In 2002, San Francisco set its sights on becoming the first waste-free city in the United States. Since then, the Golden City has proven itself to be a national waste management role model. Phase 1 of the city’s masterplan was to divert 75% of its waste by 2010, which it artfully achieved two years early. The speed of San Francisco’s success was likely tied to California’s Integrated Waste Management Act of 1989 which mandated that each local jurisdiction in California divert 50% of its waste materials. California fined cities $10,000 per day if they fell below 50% which led to strong compliance.
What can be done about climate change? A lot! Many of us are busy making significant changes in our everyday habits to become more sustainable and lower our carbon footprints. However, there are a few tricks that have yet to be applied on a grand scale, and now’s the time.If you compost, you are part of a growing wave of people concerned about soil health. Because soil stores a significant amount of carbon, keeping it there is vital in the fight against climate change. This is especially significant in agriculture, with its vast acreage. Soil, not to be confused with dirt, is an ecosystem in itself, with millions of microbes and insects which are responsible for plant growth. Maintaining a natural, undisturbed balance in the soil’s ecosystem leads to a higher level of carbon storage as well as strong, healthy crops. “No-till” farms help make this happen. They are an arrow in our quiver of weapons to fight climate change.
Some people fall easily into the “dog people” category, some into the “cat people” one. If you are not either of those, you may be a “worm person.” Even if you love dogs and cats, you might be surprised to discover the advantages of worms for your lifestyle and your garden. Though not cuddly, worms make great pets. They don’t smell, they are clean, and they don’t have to be fed every day (or even every week). Worms don’t disturb the neighbours. They have a symbiotic relationship with insects. Worms don’t need pet sitters when you go away for a month. Even if you don’t need a new pet, the advantages of worms are worth investigating.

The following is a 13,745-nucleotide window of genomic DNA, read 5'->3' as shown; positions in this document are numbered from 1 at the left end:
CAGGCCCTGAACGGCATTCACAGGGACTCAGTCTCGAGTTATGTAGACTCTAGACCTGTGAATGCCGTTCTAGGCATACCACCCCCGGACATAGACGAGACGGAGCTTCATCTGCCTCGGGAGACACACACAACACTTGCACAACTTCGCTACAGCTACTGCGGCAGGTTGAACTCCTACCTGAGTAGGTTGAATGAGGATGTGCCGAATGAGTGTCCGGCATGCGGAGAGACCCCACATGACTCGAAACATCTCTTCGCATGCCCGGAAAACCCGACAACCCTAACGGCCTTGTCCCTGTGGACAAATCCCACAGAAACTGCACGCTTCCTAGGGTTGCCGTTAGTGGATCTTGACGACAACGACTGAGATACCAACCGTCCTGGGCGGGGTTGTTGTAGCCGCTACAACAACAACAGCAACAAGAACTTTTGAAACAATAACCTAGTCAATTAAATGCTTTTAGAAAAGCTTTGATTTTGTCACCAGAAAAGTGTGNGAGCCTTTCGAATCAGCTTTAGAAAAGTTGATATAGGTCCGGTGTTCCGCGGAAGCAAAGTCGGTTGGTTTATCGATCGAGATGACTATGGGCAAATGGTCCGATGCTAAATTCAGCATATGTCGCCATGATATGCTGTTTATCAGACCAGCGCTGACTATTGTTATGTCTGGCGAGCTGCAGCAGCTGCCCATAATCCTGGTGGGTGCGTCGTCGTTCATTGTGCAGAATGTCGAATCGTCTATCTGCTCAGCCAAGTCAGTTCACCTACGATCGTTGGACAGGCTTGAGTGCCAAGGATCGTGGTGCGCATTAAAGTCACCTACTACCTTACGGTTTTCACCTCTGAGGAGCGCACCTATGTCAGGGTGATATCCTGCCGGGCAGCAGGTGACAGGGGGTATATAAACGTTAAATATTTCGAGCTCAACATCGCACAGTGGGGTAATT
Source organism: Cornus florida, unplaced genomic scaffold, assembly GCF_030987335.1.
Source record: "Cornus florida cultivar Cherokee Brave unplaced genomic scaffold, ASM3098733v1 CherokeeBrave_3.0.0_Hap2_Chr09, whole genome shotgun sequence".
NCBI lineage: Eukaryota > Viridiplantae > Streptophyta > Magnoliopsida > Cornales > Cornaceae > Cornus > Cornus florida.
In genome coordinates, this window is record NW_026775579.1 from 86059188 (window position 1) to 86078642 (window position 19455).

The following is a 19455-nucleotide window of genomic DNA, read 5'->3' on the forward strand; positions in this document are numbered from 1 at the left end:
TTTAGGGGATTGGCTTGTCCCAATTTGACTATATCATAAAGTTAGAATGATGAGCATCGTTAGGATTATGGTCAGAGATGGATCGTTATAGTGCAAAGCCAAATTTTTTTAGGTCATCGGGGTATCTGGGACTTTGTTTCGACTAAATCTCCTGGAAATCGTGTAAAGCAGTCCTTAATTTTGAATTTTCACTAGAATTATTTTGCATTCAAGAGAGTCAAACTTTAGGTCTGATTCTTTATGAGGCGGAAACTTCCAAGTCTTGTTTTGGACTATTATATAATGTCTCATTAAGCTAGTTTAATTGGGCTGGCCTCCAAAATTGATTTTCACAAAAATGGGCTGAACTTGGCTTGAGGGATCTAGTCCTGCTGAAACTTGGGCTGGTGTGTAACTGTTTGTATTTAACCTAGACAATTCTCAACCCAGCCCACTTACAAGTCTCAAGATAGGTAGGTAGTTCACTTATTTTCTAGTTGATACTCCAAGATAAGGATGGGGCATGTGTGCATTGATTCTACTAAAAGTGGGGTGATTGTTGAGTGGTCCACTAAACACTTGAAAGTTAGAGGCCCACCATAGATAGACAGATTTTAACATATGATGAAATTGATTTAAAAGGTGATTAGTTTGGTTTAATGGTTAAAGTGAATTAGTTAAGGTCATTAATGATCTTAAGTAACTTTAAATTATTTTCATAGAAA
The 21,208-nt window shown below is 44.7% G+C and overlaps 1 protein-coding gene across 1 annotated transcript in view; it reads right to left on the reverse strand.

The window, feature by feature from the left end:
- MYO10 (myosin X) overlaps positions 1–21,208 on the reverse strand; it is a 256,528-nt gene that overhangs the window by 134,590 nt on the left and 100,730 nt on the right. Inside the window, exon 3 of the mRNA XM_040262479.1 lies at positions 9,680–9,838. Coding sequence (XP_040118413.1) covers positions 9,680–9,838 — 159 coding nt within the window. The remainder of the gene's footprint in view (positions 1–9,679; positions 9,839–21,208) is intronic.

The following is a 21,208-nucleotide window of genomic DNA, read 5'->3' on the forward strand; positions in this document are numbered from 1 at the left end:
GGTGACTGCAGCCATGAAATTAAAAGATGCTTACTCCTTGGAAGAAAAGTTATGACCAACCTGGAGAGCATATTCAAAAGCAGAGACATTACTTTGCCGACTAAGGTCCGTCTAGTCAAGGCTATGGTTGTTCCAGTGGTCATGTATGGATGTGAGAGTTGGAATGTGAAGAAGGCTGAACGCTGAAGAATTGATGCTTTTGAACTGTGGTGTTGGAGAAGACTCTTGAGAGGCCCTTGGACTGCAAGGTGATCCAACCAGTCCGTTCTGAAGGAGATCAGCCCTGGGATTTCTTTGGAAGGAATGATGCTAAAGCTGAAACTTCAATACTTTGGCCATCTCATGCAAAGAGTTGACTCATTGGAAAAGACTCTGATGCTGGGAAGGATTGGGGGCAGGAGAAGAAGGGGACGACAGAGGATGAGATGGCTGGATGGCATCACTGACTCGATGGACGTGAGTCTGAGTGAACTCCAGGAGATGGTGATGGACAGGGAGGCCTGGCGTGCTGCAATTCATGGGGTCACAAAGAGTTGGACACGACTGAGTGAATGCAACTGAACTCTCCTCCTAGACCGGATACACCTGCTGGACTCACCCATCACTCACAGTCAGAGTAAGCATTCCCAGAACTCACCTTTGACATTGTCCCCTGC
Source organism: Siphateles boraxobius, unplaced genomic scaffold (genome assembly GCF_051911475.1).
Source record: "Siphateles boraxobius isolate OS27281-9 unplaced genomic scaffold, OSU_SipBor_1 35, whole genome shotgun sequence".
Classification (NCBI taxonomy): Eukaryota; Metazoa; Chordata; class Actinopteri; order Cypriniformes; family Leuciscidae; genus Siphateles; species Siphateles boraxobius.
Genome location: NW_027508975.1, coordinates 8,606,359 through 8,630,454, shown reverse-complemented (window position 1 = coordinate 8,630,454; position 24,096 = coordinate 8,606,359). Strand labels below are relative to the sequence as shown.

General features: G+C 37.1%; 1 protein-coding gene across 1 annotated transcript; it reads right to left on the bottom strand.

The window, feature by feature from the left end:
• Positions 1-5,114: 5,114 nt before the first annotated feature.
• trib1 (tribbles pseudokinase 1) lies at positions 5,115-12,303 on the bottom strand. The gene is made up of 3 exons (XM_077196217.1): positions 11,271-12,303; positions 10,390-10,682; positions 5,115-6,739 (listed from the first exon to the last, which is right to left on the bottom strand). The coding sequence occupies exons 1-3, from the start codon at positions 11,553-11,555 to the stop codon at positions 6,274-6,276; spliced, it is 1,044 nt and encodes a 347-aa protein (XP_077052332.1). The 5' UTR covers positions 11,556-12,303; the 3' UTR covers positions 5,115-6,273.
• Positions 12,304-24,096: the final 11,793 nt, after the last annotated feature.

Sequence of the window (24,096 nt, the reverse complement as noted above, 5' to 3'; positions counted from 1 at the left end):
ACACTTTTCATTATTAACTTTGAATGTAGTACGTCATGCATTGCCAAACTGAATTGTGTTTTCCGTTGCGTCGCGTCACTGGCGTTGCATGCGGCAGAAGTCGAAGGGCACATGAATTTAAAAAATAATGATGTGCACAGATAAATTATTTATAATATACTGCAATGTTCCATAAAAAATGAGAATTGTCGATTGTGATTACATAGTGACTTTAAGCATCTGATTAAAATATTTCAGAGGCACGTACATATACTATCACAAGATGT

Washington (GGM) Analysis | March 5, 2021 by Pamela Scaiff (Canadian)
When was the last time you reached for a paper towel to clean up a mess? Has COVID got you using more? How much do you pay for paper towels each week? Each month? Each year? Or in a lifetime? Do the personal finance math and then the ecological math and you may find yourself questioning whether paper towels really add quality to your life! Did you know that Americans use more paper towels per capita daily than either of their neighbours?!
Spending the past nine months in Canada during Covid, all in on sustainability immersion, taught me a lot. In fact, I’ve completely reinvented myself in such a short period of time. The most startling aspect of my metamorphosis was understanding how easy it is to live sustainably when everyone in a given community is doing so. Stronger together. My bud, Canadian sustainability guru Pamela Scaiff, is the master of sustainability and has been my supreme guide for the past four months. I’m thrilled that she agreed to share her wisdom with all of us.